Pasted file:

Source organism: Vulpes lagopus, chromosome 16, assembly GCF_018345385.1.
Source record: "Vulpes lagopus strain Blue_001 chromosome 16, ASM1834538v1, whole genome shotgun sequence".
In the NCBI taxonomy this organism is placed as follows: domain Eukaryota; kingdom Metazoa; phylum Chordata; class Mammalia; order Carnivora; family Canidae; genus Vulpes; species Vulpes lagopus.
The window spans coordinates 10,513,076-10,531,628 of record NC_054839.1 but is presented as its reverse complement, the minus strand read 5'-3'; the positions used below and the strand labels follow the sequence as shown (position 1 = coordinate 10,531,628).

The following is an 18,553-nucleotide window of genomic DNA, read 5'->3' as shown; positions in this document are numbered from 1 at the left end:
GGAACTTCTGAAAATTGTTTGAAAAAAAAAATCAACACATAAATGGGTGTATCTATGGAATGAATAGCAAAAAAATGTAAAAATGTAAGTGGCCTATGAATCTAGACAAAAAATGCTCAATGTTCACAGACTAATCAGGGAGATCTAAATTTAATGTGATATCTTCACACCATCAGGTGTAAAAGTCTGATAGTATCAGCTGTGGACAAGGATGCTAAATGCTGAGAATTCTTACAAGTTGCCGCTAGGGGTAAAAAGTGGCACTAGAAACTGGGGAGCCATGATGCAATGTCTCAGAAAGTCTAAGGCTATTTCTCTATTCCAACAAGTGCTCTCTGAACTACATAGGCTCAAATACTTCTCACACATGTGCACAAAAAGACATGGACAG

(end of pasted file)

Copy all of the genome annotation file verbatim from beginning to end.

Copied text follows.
Source organism: Vulpes lagopus, chromosome 16, assembly GCF_018345385.1.
Source record: "Vulpes lagopus strain Blue_001 chromosome 16, ASM1834538v1, whole genome shotgun sequence".
In the NCBI taxonomy this organism is placed as follows: domain Eukaryota; kingdom Metazoa; phylum Chordata; class Mammalia; order Carnivora; family Canidae; genus Vulpes; species Vulpes lagopus.
The window spans coordinates 10,513,076-10,531,628 of record NC_054839.1 but is presented as its reverse complement, the minus strand read 5'-3'; the positions used below and the strand labels follow the sequence as shown (position 1 = coordinate 10,531,628).

The following is an 18,553-nucleotide window of genomic DNA, read 5'->3' as shown; positions in this document are numbered from 1 at the left end:
GGAACTTCTGAAAATTGTTTGAAAAAAAAAATCAACACATAAATGGGTGTATCTATGGAATGAATAGCAAAAAAATGTAAAAATGTAAGTGGCCTATGAATCTAGACAAAAAATGCTCAATGTTCACAGACTAATCAGGGAGATCTAAATTTAATGTGATATCTTCACACCATCAGGTGTAAAAGTCTGATAGTATCAGCTGTGGACAAGGATGCTAAATGCTGAGAATTCTTACAAGTTGCCGCTAGGGGTAAAAAGTGGCACTAGAAACTGGGGAGCCATGATGCAATGTCTCAGAAAGTCTAAGGCTATTTCTCTATTCCAACAAGTGCTCTCTGAACTACATAGGCTCAAATACTTCTCACACATGTGCACAAAAAGACATGGACAG